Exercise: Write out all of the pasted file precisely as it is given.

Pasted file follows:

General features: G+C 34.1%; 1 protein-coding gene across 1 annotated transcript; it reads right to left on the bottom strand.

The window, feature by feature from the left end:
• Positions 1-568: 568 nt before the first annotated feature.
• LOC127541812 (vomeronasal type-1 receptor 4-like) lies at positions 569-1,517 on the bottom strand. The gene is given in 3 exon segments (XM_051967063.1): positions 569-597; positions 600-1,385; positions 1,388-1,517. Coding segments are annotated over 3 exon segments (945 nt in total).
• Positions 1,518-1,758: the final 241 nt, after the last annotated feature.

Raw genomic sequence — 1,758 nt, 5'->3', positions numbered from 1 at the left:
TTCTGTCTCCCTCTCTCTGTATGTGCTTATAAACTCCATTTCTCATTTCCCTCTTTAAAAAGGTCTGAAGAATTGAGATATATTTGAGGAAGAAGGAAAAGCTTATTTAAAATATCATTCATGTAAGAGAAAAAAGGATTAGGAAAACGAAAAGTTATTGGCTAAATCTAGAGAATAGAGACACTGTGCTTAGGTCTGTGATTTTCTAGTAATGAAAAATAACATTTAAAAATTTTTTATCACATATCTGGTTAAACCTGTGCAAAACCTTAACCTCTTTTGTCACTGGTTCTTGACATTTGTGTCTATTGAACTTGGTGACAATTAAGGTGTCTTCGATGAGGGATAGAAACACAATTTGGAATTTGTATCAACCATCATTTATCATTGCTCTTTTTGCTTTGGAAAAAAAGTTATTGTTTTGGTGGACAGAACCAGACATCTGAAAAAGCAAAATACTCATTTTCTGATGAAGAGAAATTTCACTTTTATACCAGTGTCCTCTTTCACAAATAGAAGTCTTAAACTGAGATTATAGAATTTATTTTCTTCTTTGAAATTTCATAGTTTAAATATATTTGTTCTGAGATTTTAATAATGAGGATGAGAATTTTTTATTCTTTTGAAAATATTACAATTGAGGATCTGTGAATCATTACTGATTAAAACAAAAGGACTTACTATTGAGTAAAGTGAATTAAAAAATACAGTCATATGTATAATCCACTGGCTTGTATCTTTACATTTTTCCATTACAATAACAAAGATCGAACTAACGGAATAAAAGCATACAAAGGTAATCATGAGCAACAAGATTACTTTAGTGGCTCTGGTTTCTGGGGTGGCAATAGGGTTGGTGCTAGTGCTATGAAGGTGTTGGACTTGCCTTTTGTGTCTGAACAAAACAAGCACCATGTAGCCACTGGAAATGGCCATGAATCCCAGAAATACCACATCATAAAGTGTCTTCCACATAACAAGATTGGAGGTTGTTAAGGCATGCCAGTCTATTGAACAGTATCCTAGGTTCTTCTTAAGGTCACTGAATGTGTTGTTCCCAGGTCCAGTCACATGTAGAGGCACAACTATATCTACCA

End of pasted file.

General features: G+C 34.1%; 1 protein-coding gene across 1 annotated transcript; it reads right to left on the bottom strand.

The window, feature by feature from the left end:
• Positions 1-568: 568 nt before the first annotated feature.
• LOC127541812 (vomeronasal type-1 receptor 4-like) lies at positions 569-1,517 on the bottom strand. The gene is given in 3 exon segments (XM_051967063.1): positions 569-597; positions 600-1,385; positions 1,388-1,517. Coding segments are annotated over 3 exon segments (945 nt in total).
• Positions 1,518-1,758: the final 241 nt, after the last annotated feature.

Raw genomic sequence — 1,758 nt, 5'->3', positions numbered from 1 at the left:
TTCTGTCTCCCTCTCTCTGTATGTGCTTATAAACTCCATTTCTCATTTCCCTCTTTAAAAAGGTCTGAAGAATTGAGATATATTTGAGGAAGAAGGAAAAGCTTATTTAAAATATCATTCATGTAAGAGAAAAAAGGATTAGGAAAACGAAAAGTTATTGGCTAAATCTAGAGAATAGAGACACTGTGCTTAGGTCTGTGATTTTCTAGTAATGAAAAATAACATTTAAAAATTTTTTATCACATATCTGGTTAAACCTGTGCAAAACCTTAACCTCTTTTGTCACTGGTTCTTGACATTTGTGTCTATTGAACTTGGTGACAATTAAGGTGTCTTCGATGAGGGATAGAAACACAATTTGGAATTTGTATCAACCATCATTTATCATTGCTCTTTTTGCTTTGGAAAAAAAGTTATTGTTTTGGTGGACAGAACCAGACATCTGAAAAAGCAAAATACTCATTTTCTGATGAAGAGAAATTTCACTTTTATACCAGTGTCCTCTTTCACAAATAGAAGTCTTAAACTGAGATTATAGAATTTATTTTCTTCTTTGAAATTTCATAGTTTAAATATATTTGTTCTGAGATTTTAATAATGAGGATGAGAATTTTTTATTCTTTTGAAAATATTACAATTGAGGATCTGTGAATCATTACTGATTAAAACAAAAGGACTTACTATTGAGTAAAGTGAATTAAAAAATACAGTCATATGTATAATCCACTGGCTTGTATCTTTACATTTTTCCATTACAATAACAAAGATCGAACTAACGGAATAAAAGCATACAAAGGTAATCATGAGCAACAAGATTACTTTAGTGGCTCTGGTTTCTGGGGTGGCAATAGGGTTGGTGCTAGTGCTATGAAGGTGTTGGACTTGCCTTTTGTGTCTGAACAAAACAAGCACCATGTAGCCACTGGAAATGGCCATGAATCCCAGAAATACCACATCATAAAGTGTCTTCCACATAACAAGATTGGAGGTTGTTAAGGCATGCCAGTCTATTGAACAGTATCCTAGGTTCTTCTTAAGGTCACTGAATGTGTTGTTCCCAGGTCCAGTCACATGTAGAGGCACAACTATATCTACCA